Option 2: Remembering that the Buddha was not a demographer, we can try to take the Turtle/Ocean tale a little less literally. Even if it is about 50 times easier to be become a human now than it was in Buddha’s day, suffering and delusion persist as ever. Perhaps the Buddha’s point was not so much about the rarity of human life itself as it was about the importance of recognizing the urgent task at hand for all humanity.
Indeed, the Buddha’s message was less about pleasant mindful calming than it was about stress induction: he taught his followers to understand cyclical existence as an emergency akin to being trapped in a burning house. His teaching was meant to alert people to the approaching flames and spur them into radical action. Get out of the burning house and work towards realizing selflessness and cultivating compassion!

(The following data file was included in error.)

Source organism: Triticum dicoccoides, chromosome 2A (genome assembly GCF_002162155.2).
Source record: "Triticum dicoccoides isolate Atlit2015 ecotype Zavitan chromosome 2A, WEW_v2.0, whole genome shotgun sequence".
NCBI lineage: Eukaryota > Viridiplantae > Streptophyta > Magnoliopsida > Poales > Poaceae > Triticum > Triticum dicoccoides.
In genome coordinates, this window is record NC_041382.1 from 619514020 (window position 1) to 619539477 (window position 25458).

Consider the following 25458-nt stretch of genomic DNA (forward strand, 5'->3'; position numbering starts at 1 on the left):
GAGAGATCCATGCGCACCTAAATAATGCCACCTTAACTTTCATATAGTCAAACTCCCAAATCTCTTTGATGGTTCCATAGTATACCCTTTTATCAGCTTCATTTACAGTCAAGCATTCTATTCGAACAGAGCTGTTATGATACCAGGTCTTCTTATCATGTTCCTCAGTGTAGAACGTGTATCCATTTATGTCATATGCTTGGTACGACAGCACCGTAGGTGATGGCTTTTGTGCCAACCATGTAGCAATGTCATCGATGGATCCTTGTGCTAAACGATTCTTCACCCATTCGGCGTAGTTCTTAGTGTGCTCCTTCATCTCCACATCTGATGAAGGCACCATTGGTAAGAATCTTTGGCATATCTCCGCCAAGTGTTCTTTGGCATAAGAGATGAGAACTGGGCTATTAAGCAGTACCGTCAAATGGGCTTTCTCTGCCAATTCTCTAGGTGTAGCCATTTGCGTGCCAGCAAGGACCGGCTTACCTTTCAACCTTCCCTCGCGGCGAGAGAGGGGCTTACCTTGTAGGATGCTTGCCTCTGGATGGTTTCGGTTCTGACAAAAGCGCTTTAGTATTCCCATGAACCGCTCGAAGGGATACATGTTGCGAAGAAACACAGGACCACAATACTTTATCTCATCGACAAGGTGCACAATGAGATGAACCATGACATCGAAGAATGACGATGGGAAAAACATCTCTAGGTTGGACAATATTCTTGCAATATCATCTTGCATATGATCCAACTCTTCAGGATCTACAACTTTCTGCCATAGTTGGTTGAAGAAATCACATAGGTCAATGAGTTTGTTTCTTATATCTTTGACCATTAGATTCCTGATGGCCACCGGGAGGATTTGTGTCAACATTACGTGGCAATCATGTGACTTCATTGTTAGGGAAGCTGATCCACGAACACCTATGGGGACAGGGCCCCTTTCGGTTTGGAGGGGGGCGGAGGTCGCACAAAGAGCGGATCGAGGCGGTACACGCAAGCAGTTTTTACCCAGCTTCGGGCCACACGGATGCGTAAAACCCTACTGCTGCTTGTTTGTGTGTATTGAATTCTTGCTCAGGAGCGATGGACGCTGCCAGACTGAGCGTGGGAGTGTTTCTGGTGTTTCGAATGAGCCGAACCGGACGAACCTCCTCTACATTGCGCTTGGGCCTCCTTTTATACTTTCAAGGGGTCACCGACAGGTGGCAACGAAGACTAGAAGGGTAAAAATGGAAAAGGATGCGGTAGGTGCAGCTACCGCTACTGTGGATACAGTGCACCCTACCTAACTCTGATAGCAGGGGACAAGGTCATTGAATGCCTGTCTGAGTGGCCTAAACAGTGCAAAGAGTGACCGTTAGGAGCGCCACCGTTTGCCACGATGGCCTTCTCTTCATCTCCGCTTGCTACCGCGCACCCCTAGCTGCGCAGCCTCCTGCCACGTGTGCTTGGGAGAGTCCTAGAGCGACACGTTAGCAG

In this reading the prognosis is not necessarily any less grim. We are still hurtling towards ecological catastrophe. Our mindless consumerism and incapacity to challenge capitalist modes of production/destruction are still leading to irrevocable climate change, mass extinction, and untold suffering. Still, for better or worse, it is only humans that have the opportunity to do something to remedy the situation.
Short of a sudden, horrific decline in human population, we are headed (by 2023) towards 8 billion humans no matter how we feel about it. It is not a question of if it will happen, but of how we are to respond. Maybe we ought pass on the temptation of dejected eco-misanthropy and seriously consider the Buddha’s message about humanity’s unique capacity for enlightenment and selfless service to other beings. Expansive compassion, rooted in a recognition of the interconnectedness of humans within the natural world, certainly feels like a decent place to start.
 Paraphrased from: Sayadaw, Mahathera Ledi. The Vipassana Dipani: The Manual of Insight. Accessed online at: https://www.wisdomlib.org/buddhism/book/the-vipassana-dipani on December 1, 2017.